For a Community Garden and Local Compost
You’ve done your bit to stop global warming by driving an electric car, using a steel straw and throwing your empty plastic water bottles into the blue bin.
Not so fast. The U.S. Environmental Protection Agency notes you are still producing greenhouse gas emissions (carbon dioxide, methane, nitrous oxide and fluorinated gases).
That left-over pasta in your refrigerator, the apple that turned brown before it was eaten, the bread crust that turned moldy – will be thrown into the garbage, and then taken to landfill, contributing methane to the environment.
Food waste emits about the same amount of greenhouse gas emissions as seven coal-fired power plants.
What’s worse for global warming – methane or carbon dioxide?
According to the United States Environmental Protection Agency, methane has 34 times greater global warming potential than carbon dioxide. (visit: epa.gov/ghgemissions/understanding-global-warming-potentials)
“While carbon dioxide is typically painted as the bad boy of greenhouse gases, methane is roughly 30 times more potent as a heat-trapping gas,” according to March 2014, Science Daily story “A More Potent Greenhous gas than carbon Dioxide Methane Emissions Will Leap as Earth Warms.”
Growing up in a poor family there was no food left over – even chicken necks, gizzards and livers were eaten. With grandparents who had farms, potato and carrot peels were thrown to the chickens and other table scraps that the dogs wouldn’t eat were given to the pigs.
Nothing went to the “dump.” My experience growing up is no longer the norm in the United States where it is estimated about 95 percent of food scraps are sent to landfills each year.
Pacific Palisades is an affluent community and food from restaurants, grocery stores and even coffee shops are routinely thrown into the trash.
Now a state law mandates that recycling organic waste must take place for commercial businesses and in multiple family units, which have more than five units. That recycling will be enforced in Pacific Palisades starting this fall.
State law SB 1383 Short-lived Climate Pollutants: Methane Emissions: Dairy and Livestock: Organic Waste: Landfills (2016) was passed: “Establishes targets to achieve a 50 percent reduction in the level of the statewide disposal of organic waste from the 2014 level by 2020 and a 75 percent reduction by 2025.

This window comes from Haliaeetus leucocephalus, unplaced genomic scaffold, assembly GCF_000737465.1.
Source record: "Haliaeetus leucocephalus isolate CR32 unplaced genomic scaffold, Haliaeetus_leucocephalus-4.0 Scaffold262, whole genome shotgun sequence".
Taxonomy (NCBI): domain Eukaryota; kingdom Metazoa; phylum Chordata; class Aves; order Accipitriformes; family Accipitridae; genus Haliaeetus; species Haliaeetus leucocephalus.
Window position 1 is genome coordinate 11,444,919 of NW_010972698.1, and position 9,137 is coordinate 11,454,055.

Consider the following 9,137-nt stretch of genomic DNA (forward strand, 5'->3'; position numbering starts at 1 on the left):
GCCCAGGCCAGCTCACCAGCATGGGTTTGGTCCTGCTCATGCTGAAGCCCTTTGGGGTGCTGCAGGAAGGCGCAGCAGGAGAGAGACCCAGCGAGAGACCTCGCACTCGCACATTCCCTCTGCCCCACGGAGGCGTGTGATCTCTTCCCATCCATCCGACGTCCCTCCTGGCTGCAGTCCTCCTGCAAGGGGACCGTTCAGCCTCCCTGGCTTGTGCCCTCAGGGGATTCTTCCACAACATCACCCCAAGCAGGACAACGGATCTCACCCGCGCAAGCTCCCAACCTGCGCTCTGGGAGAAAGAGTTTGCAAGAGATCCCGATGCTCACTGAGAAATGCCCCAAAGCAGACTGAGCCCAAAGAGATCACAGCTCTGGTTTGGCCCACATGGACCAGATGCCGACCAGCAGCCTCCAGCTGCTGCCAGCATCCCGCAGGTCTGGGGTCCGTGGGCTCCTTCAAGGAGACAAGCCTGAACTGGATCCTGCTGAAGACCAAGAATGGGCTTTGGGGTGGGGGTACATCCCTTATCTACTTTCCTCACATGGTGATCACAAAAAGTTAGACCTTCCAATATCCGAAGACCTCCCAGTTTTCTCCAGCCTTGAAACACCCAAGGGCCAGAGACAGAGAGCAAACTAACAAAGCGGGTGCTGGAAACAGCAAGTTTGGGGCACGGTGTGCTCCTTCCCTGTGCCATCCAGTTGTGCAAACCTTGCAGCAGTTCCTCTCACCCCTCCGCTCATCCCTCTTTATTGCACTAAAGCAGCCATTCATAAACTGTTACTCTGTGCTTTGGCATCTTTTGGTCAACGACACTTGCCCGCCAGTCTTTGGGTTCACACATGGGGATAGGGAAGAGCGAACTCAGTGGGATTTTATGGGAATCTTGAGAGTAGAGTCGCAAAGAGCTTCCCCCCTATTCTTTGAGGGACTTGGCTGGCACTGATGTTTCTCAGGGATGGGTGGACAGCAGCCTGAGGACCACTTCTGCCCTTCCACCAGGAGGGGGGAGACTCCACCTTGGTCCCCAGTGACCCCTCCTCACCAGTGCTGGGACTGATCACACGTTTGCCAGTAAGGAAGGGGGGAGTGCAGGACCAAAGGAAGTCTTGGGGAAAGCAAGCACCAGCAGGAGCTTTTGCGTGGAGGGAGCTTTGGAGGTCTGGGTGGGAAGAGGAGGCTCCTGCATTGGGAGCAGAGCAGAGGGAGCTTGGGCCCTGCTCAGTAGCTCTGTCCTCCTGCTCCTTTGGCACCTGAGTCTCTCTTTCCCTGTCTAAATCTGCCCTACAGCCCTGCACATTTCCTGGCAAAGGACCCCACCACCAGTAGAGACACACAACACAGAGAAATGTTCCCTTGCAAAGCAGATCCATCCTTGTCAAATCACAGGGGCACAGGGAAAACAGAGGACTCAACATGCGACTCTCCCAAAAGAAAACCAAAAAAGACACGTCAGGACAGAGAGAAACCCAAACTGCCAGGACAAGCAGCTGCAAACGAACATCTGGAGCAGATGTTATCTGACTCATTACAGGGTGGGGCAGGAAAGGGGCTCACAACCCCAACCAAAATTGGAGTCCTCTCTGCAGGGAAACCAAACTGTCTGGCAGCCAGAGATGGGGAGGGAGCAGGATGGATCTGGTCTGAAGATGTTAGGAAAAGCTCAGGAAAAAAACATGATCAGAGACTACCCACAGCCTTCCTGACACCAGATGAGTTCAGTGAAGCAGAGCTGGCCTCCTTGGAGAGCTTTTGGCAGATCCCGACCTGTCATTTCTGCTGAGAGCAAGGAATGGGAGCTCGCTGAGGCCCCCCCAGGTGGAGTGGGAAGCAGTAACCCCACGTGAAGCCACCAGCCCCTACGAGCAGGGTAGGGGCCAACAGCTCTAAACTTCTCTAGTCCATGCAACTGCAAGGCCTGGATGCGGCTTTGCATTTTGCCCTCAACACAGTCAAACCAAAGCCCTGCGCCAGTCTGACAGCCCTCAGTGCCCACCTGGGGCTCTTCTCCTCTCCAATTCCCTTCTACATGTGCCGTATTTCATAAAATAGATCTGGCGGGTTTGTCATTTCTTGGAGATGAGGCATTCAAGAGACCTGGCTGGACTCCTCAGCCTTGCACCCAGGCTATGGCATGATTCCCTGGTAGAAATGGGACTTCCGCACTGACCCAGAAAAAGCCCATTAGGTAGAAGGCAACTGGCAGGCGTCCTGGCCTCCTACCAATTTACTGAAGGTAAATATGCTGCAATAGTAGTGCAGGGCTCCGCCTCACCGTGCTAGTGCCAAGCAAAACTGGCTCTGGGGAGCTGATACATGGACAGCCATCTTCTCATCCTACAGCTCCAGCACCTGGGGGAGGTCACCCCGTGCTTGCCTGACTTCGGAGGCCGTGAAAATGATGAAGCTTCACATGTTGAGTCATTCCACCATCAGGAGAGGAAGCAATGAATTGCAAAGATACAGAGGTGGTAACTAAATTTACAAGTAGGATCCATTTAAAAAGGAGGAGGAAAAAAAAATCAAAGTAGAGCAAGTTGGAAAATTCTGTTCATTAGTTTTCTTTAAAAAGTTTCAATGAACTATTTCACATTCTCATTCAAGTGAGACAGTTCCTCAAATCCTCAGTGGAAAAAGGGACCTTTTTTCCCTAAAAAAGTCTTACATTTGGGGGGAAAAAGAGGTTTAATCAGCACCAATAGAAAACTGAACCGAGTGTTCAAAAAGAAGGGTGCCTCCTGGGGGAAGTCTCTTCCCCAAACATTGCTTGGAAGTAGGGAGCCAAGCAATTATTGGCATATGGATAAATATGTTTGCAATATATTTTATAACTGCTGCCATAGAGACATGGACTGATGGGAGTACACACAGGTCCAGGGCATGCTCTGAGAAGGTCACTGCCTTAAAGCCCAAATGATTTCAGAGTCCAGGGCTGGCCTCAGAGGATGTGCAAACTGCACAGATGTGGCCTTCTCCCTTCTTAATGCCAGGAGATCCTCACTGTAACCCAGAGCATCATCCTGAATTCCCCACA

“The law establishes an additional target that not less than 20 percent of currently disposed edible food is recovered for human consumption by 2025.”
When Los Angeles launched RECYCLA, different garbage companies for each community were selected and now those companies are mandated to follow the state law and recycle organic waste.
A new bin will go to businesses and apartments/condos, with a monthly fee of $97 to $231.
Food scraps, coffee grinds, leftovers on plates, vegetables and other raw food, such as fruit or vegetables that are considered unsellable must go into that bin. There will be fines for contamination.
The food will be transported by a truck to an operation in Victorville, where food scraps are turned into soil amendments that can be used on farms—and more importantly kept out of landfill.
Co-founder and director of retail operations of Estate Coffee Jacob Spooner lived on an eight-acre farm after finishing his culinary degree. “I enrolled in an Urban Farming and Sustainable Agriculture certificate program at Edmonds Community College. We had demonstration and student farm in Woodinville Washington.”
Spooner sees this new California state law as an opportunity for Pacific Palisades.
“What if we composted in Pacific Palisades and used the amendment for a community garden?” he asked, and pointed out that we could also save the fuel and exhaust from a truck driving 105 miles one way.
He was asked if the composting wouldn’t smell. “No, not if its healthy, and done correctly,” Spooner said.
Would Pacific Palisades support a compost and a community garden? Would there be a space in Potrero Canyon or Temescal Canyon Park for it? (Visit: tinyurl.com/PalisadesGarden)